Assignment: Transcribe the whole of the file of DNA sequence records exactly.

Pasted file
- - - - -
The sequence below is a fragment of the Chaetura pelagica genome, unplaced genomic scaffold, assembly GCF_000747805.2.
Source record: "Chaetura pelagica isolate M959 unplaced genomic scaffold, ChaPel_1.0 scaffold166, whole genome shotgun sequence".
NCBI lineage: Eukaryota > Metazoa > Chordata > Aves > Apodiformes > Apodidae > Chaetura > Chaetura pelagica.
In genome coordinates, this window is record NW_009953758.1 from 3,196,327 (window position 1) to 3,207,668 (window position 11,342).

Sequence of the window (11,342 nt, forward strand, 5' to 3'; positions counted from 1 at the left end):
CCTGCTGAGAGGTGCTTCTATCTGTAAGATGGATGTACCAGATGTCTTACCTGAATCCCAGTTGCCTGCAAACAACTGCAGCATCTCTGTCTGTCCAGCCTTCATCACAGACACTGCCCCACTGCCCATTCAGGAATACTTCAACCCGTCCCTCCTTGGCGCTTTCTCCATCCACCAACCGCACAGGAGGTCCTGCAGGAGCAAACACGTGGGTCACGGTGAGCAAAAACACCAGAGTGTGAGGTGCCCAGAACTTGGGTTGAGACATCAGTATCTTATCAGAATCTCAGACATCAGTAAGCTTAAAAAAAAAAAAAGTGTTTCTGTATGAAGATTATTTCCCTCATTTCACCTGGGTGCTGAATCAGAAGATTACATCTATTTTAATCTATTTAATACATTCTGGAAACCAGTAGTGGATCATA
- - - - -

The sequence below is a fragment of the Chaetura pelagica genome, unplaced genomic scaffold, assembly GCF_000747805.2.
Source record: "Chaetura pelagica isolate M959 unplaced genomic scaffold, ChaPel_1.0 scaffold166, whole genome shotgun sequence".
NCBI lineage: Eukaryota > Metazoa > Chordata > Aves > Apodiformes > Apodidae > Chaetura > Chaetura pelagica.
In genome coordinates, this window is record NW_009953758.1 from 3,196,327 (window position 1) to 3,207,668 (window position 11,342).

Sequence of the window (11,342 nt, forward strand, 5' to 3'; positions counted from 1 at the left end):
CCTGCTGAGAGGTGCTTCTATCTGTAAGATGGATGTACCAGATGTCTTACCTGAATCCCAGTTGCCTGCAAACAACTGCAGCATCTCTGTCTGTCCAGCCTTCATCACAGACACTGCCCCACTGCCCATTCAGGAATACTTCAACCCGTCCCTCCTTGGCGCTTTCTCCATCCACCAACCGCACAGGAGGTCCTGCAGGAGCAAACACGTGGGTCACGGTGAGCAAAAACACCAGAGTGTGAGGTGCCCAGAACTTGGGTTGAGACATCAGTATCTTATCAGAATCTCAGACATCAGTAAGCTTAAAAAAAAAAAAAGTGTTTCTGTATGAAGATTATTTCCCTCATTTCACCTGGGTGCTGAATCAGAAGATTACATCTATTTTAATCTATTTAATACATTCTGGAAACCAGTAGTGGATCATA